Assistant U.S. Attorney David Axelrod said that Stinson was such a consummate con man that he was able to "trick reputable businesses" into providing a "patina of legitimacy" for Life's Good's investment funds.
Axelrod said that Stinson duped the financial-data provider Morningstar Inc. into listing Life's Good STABL Mortgage Fund on its index of best-performing hedge funds.
The prosecutor said the endorsement was one of several "highly effective tools" that Stinson used to lure investors. (Three investors are now suing Morningstar, alleging that the firm didn't perform an adequate review of the fund. Morningstar is seeking dismissal of the lawsuit, saying that its own ratings are based on opinions protected by the First Amendment.)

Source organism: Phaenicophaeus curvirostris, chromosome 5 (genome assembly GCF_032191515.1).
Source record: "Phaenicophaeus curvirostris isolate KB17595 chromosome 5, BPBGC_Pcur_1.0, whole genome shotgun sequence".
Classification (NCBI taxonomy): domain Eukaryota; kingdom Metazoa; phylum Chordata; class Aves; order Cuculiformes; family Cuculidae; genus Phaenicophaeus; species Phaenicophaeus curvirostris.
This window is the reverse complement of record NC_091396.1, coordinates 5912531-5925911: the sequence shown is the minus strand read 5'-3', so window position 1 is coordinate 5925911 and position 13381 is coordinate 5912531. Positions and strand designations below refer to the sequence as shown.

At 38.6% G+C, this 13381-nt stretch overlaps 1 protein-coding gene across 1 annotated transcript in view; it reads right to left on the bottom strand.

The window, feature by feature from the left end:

Stinson used most of the money to invest in numerous unrelated businesses, including a talent agency, a recording studio, a health-care-consulting firm, a sports-marketing firm and an online TV station.
Federal Defender Stuart Patchen said that the companies "did real business" and that Stinson hoped that their success would help pay back his victims.
Stinson also lavished money on family and friends. He made interest payments to some investors.
Stinson said he was "so sorry" for hurting so many, but insisted, after almost a year in federal custody, that he was now a "changed" man. "My life is now dedicated to serving God," he said.
Axelrod said that an SEC receiver has recovered only about $580,000 of what Stinson stole.
"It is not possible to overstate the harm he has caused," the prosecutor said. "These [investors] weren't people who could stand to take the hit."
Contact Michael Hinkelman at 215-854-2656 or email@example.com, or follow on Twitter @MHinkelman.